Sep 25

My struggle with “Canadian Experience”

This personal account delves into the challenges of gaining Canadian work experience in architecture. It highlights the journey of overcoming obstacles and offers insights into the Canadian architectural industry for newcomers.

I immigrated from Dubai to Canada in early 2010. Having had extensive architectural experience in designing commercial buildings and hi end luxury palaces, I believed that finding a job in my field would not be difficult. Particularly since I was strong technically in applications like CAD, 3DsMAX, Photoshop, Revit and the like, I was sure I would be viewed as an asset and be hired immediately.

843 is the number of times I sent out my resume and/or applied on line to the multitude of positions that I felt I was qualified for in country. The response? Well, mostly no response at all.  When I did receive a response it was a standardized form letter informing me that my qualifications did not match what they were looking for.

Failing to give up, even though I was so disheartened, I researched what skills I should learn in order to get an employer’s attention. Everything I found pointed me in the direction of the Ontario Building Code. I immediately registered for 2 Part 9 courses.

Then I finally got my first interview! Excited yet incredibly nervous, I felt overall that I had done well. One week after the interview I got an email saying that I lacked the “Canadian Experience”! At first, I didn’t understand what that meant. Code? By-law? CAD? It was never made clear to me – what specific Canadian experience I lacked. Four other interviews followed – all of them ending the same way: “You lack Canadian Experience”.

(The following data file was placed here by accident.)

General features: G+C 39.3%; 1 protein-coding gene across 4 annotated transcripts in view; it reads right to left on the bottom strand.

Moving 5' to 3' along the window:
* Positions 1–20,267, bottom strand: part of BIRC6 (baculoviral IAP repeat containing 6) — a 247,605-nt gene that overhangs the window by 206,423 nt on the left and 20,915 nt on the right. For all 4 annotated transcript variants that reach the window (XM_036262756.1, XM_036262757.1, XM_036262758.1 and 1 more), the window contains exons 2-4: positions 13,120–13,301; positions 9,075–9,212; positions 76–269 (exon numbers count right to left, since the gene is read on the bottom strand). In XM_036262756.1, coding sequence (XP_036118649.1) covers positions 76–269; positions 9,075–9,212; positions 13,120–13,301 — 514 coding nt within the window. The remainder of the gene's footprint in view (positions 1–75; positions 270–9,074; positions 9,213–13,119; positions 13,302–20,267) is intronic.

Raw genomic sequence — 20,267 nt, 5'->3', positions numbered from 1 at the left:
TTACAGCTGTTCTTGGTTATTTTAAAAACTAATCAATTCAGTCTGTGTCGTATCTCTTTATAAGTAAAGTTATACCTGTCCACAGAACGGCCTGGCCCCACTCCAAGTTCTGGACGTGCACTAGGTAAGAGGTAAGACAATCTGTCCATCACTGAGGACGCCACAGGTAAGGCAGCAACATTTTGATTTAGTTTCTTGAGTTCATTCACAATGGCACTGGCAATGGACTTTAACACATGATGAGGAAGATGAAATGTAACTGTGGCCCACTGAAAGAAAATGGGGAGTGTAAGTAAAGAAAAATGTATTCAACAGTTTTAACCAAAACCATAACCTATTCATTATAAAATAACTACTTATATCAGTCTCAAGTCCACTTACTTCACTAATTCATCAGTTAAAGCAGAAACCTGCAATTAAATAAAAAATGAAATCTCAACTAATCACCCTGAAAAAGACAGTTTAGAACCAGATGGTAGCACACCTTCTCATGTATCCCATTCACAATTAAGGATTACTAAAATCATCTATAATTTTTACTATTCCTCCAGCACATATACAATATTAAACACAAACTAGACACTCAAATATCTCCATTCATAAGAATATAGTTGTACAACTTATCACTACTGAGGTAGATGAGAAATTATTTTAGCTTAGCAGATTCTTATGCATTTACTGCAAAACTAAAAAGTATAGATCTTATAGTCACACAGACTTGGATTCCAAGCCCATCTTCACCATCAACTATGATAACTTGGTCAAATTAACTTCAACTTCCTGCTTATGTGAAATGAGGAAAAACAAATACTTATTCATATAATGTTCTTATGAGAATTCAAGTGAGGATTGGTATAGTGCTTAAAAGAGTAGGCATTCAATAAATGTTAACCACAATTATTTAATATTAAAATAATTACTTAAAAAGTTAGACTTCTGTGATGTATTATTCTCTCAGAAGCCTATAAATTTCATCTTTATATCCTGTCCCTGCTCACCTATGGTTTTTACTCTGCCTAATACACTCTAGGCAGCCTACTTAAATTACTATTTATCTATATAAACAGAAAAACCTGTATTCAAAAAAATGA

I was frustrated. How could I possibly get “Canadian Experience” if I’ve never worked in Canada because no one is prepared to hire me so I could get that “Canadian Experience”?

How can I start or build my career without anyone trusting me or seeing potential in those skills that had developed over seas?

Nine months later, I finally received an offer from a Canadian Architect asking if I would be interested in taking on rendering and CAD services as a free-lancer. Needless to say, I accepted. Eighteen months later he saw my potential and hired me full time.

I look back and wonder if there was a course/workshop at that time that would have not only clarified what  “Canadian Experience” translated to but also taught me how I could get it, I would have not wasted over two years restarting my career.

This is why SIMPLY EXPERIENCE was created.

A simple 3 month, 2 days a week, 4 hours a day course which will simulate what you will learn while working in an architectural office.

Some of the subjects that will be taught are:

1. Designing 1 Real new house project (Part 9) from Contract initial till substation completion

2. Designing 1 Real house addition project (Part 9) from Contract initial till substation completion

3. Designing 1 Real building project (Part 3) from A to Z (the most important issues only)

4. Each project will go through The following phases: programming, Zoning, Building Code, Building Permit, Inspection, Administration.

5. The following sciences will be explained: Building Science, Building envelope, Fire protection

6. How to apply to committee of adjustment

7. How to apply for Building Permit

8. How to get your degree qualified CACB

9. How to enroll will the OAA and become an Intern Architect.

10. What you need to become a licensed Architect

11. Possible Job Placement as Volunteer or Probation (could be entry level) *

12. Obtain a certificate for course and experience completion*

*The last 2 items are a natural result of a student who is following the workshop curriculum religiously, and undoubtedly earned them.

All above items are taught according to the Canadian practice standards – just like in any architectural practice in Canada.

Stop wasting time applying for jobs using the wrong resume. Learn the Architectural Canadian Experience from the right people and let employers contact you for job opportunities!

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